Rummanah Aasi

Description: Priyanka Das has so many unanswered questions: Why did her mother abandon her home in India years ago? What was it like there? And most importantly, who is her father, and why did her mom leave him behind? But Pri's mom avoids these questions--the topic of India is permanently closed.
  For Pri, her mother's homeland can only exist in her imagination. That is, until she find a mysterious pashmina tucked away in a forgotten suitcase. When she wraps herself in it, she is transported to a place more vivid and colorful than any guidebook or Bollywood film. But is this the real India? And what is that shadow lurking in the background? To learn the truth, Pri must travel farther than she's ever dared and find the family she never knew.

Review: Priyanka “Pri” Das is a talented artist who loves to make comics. She is a bit of a loner and outsider. She wants to know both why her deeply religious mother left India for California so abruptly years ago and her father’s whereabouts, but Pri's mother is very cryptic about her past and refuses to speak of India. When Pri discovers a mysterious pashmina tucked away in her mother's forgotten suitcase and wraps it around her shoulders, she is transported to an imagined, romanticized India. These panels burst with vibrant colors in contrast to the banal black and white images of her everyday life. In the magical India Pri has a talking elephant and peacock who serve as Pri's and the reader's tour guides and introduce us to the country's festivals, foods, and fashion, but Pri knows this isn't the realistic version of India, which is hinted by a ghost shaped woman who appears in the background. In order to find the answers to Pri's questions and see the real India, she will have to travel to India, where she learns about women’s choices—especially her mother’s—and living without fear.
  This is a well written debut graphic novel, but it left me wanting more. I appreciated how the portrayal of Indian culture was well balanced. The inclusion of Hindi words worked naturally in the text though it would have been a good idea on expanding the glossary on how to pronounce the words. Since I am familiar with Hindi already, I didn't not have a hard time understanding the words but for readers who are not familiar with the Hindi language might have some trouble. While the graphic novel touches upon classic themes of bicultural and immigrant conflicts, it also talks about women's roles and their constraints in the Indian culture. Although a lot can be inferred from the panels, I would really have liked if this topic was explored further and we got to see more ways on how the magical pashmina's influences a wide range of women in the graphic novel. I also wondered if Pri's mom was aware of the pashmina's magical abilities and if so, why did she hide it? A character like Pri is rarely featured in children and/or YA books because she is the daughter of a single mother, a family structure that is rarely represented and looked down upon in shame in the South Asian culture; another topic that could have been covered more thoroughly in the book. Though a bit lacking in some aspects, Pashmina is a welcoming addition to diverse graphic novels and I look forward to reading more from this creator.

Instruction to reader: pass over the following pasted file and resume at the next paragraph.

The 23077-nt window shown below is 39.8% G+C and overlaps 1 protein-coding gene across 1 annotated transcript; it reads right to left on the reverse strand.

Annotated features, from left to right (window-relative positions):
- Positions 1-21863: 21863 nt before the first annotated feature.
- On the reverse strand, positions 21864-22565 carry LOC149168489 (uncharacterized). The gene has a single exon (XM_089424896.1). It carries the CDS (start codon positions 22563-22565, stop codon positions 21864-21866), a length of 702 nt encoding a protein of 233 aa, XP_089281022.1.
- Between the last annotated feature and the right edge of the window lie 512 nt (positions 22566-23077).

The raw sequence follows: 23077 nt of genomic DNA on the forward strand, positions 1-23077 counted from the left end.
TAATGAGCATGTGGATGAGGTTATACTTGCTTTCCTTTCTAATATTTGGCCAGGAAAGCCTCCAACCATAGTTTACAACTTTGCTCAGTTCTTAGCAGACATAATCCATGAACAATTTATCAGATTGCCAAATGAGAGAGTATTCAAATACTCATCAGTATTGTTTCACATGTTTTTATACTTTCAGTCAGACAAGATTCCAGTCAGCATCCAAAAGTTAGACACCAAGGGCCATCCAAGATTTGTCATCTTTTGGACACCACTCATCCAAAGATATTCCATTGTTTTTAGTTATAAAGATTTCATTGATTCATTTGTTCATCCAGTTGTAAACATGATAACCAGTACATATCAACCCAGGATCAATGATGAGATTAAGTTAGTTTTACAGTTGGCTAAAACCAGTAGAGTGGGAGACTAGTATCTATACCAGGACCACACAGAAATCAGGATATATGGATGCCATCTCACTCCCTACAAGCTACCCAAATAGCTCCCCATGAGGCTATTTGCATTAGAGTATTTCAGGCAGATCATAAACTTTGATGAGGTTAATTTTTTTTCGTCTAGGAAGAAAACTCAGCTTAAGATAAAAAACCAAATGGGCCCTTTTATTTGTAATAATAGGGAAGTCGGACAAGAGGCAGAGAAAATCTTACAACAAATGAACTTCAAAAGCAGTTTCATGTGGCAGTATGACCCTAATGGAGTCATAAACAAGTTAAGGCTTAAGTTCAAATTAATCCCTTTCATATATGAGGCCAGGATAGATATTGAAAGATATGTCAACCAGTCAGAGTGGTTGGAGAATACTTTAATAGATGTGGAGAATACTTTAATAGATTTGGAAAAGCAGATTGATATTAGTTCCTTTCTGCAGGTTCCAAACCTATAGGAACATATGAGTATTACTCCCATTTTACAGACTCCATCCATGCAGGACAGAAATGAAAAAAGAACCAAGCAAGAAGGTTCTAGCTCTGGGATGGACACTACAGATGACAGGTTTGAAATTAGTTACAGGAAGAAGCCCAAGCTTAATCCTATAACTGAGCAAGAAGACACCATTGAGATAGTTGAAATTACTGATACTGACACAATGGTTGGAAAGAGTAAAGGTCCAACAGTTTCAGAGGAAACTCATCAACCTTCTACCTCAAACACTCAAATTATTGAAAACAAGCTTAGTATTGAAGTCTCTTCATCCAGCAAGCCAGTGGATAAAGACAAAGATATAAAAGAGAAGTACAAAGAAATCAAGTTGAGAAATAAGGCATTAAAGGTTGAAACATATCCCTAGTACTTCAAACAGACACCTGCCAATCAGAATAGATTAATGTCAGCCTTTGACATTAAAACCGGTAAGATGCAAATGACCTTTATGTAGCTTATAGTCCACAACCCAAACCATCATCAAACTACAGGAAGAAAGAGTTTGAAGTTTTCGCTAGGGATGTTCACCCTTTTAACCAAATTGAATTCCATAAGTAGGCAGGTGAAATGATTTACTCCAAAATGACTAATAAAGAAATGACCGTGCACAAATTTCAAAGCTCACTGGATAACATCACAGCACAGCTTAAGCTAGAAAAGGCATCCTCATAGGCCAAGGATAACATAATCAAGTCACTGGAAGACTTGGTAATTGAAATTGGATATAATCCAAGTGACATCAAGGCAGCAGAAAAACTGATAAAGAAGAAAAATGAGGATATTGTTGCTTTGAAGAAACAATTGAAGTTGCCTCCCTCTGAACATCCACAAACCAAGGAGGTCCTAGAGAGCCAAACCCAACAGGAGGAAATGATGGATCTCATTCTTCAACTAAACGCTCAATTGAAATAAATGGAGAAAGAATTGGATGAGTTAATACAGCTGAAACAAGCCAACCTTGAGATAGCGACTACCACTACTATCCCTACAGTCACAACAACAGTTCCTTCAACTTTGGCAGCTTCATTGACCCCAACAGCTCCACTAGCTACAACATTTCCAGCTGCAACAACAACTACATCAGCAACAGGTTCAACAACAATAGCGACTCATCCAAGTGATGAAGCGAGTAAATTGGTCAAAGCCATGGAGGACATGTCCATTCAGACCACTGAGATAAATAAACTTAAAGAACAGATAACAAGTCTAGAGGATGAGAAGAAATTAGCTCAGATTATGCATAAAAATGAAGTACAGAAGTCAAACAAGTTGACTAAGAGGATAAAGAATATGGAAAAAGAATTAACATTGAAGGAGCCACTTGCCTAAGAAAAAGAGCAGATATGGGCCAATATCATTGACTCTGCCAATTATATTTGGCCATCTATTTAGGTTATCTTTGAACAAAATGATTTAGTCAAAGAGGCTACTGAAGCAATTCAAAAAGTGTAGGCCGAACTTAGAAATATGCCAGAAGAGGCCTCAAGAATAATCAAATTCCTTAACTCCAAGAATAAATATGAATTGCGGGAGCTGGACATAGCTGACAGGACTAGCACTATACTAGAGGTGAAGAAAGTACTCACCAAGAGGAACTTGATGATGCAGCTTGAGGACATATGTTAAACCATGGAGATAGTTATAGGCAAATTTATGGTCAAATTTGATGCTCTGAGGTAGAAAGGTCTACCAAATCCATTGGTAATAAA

Rating: 4 stars

Words of Caution: None. Recommended for Grades 6 and up.

If you like this book try: American Born Chinese by Gene Luen Yang
2 Responses
  1. Kindlemom Says:

    I love how you described her imaginary world compared to her real life. This sounds like a wonderful heartfelt story.


  2. I like the idea of this story and think it could appeal to students.


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